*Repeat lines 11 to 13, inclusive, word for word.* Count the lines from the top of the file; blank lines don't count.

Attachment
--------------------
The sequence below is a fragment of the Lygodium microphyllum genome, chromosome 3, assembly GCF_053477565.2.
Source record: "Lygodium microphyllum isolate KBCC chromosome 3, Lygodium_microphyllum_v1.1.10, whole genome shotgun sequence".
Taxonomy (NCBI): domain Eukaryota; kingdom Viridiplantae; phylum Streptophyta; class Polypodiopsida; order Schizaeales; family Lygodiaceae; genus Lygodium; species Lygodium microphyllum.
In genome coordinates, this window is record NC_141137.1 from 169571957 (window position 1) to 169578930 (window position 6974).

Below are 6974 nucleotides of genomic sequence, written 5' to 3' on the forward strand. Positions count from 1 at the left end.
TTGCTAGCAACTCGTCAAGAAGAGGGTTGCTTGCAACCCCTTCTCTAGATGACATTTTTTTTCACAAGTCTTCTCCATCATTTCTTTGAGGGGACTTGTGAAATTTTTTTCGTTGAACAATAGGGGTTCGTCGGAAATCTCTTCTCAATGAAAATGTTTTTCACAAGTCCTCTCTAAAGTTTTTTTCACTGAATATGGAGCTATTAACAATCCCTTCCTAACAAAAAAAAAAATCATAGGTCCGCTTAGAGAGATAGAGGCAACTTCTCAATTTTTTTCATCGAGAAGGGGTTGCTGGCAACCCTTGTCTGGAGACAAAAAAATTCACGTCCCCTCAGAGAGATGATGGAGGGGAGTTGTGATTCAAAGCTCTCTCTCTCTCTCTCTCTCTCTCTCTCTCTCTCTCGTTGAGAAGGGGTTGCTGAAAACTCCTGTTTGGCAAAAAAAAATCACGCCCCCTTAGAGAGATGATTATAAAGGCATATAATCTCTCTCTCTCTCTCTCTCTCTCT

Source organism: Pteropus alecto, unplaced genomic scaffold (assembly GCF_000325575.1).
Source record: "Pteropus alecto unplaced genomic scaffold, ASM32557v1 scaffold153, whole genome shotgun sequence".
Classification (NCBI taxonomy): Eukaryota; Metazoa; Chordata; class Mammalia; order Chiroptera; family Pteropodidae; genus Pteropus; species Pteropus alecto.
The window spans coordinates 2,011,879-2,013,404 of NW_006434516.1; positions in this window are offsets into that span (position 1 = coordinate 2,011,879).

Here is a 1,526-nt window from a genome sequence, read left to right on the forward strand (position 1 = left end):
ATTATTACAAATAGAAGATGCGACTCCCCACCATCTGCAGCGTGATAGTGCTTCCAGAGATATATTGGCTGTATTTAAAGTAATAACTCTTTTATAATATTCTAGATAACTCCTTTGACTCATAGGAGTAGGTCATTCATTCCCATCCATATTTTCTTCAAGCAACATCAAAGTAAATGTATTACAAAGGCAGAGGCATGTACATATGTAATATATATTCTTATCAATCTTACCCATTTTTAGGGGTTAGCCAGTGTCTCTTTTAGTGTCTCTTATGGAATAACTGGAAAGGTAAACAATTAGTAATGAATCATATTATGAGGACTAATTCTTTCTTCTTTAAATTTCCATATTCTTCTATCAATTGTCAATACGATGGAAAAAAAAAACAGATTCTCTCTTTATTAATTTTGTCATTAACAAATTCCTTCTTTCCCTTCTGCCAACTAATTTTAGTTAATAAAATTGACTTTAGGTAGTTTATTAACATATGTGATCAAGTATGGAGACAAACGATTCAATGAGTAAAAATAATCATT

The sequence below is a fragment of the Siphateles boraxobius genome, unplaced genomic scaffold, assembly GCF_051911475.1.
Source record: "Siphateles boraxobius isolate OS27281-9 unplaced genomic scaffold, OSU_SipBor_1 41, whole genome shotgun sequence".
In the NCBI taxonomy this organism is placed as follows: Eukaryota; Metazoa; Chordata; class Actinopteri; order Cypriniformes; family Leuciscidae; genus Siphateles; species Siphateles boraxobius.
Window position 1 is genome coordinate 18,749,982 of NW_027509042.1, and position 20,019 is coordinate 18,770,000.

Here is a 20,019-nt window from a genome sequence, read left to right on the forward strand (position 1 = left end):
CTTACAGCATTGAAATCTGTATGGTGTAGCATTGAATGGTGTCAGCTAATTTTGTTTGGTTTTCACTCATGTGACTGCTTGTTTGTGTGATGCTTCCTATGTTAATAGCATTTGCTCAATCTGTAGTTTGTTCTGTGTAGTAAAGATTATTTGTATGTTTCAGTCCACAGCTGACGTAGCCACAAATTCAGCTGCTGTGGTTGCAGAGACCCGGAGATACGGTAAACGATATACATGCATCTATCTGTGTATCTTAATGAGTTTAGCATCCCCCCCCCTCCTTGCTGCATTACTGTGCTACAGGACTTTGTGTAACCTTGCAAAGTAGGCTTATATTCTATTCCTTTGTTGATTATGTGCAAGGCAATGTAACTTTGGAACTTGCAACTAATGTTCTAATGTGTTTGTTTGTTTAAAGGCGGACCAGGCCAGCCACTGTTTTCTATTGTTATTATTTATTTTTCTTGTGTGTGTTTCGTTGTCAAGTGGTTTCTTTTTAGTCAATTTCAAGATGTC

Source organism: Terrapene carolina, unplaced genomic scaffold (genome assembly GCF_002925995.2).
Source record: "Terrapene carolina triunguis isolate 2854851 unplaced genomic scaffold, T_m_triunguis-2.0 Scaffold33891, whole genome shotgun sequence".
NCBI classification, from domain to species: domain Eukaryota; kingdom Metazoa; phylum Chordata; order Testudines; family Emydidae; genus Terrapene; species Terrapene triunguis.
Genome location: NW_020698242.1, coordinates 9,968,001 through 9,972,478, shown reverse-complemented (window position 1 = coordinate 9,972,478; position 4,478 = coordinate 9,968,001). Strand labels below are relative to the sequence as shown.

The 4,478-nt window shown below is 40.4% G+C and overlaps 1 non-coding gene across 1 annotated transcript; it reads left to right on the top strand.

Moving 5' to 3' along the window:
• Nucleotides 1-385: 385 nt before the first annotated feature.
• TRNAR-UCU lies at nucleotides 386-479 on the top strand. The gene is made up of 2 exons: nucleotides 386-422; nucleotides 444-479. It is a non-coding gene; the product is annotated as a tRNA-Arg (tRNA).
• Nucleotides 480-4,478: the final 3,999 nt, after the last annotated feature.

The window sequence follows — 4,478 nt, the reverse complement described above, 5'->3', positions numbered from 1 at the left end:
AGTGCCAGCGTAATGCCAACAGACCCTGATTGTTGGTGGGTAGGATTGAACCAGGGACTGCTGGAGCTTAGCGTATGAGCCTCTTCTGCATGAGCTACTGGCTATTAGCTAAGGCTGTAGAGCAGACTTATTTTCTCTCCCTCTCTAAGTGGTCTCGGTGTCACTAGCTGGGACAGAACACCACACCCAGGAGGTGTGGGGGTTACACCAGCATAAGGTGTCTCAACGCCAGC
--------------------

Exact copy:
Here is a 1,526-nt window from a genome sequence, read left to right on the forward strand (position 1 = left end):
ATTATTACAAATAGAAGATGCGACTCCCCACCATCTGCAGCGTGATAGTGCTTCCAGAGATATATTGGCTGTATTTAAAGTAATAACTCTTTTATAATATTCTAGATAACTCCTTTGACTCATAGGAGTAGGTCATTCATTCCCATCCATATTTTCTTCAAGCAACATCAAAGTAAATGTATTACAAAGGCAGAGGCATGTACATATGTAATATATATTCTTATCAATCTTACCCATTTTTAGGGGTTAGCCAGTGTCTCTTTTAGTGTCTCTTATGGAATAACTGGAAAGGTAAACAATTAGTAATGAATCATATTATGAGGACTAATTCTTTCTTCTTTAAATTTCCATATTCTTCTATCAATTGTCAATACGATGGAAAAAAAAAACAGATTCTCTCTTTATTAATTTTGTCATTAACAAATTCCTTCTTTCCCTTCTGCCAACTAATTTTAGTTAATAAAATTGACTTTAGGTAGTTTATTAACATATGTGATCAAGTATGGAGACAAACGATTCAATGAGTAAAAATAATCATT

The sequence below is a fragment of the Siphateles boraxobius genome, unplaced genomic scaffold, assembly GCF_051911475.1.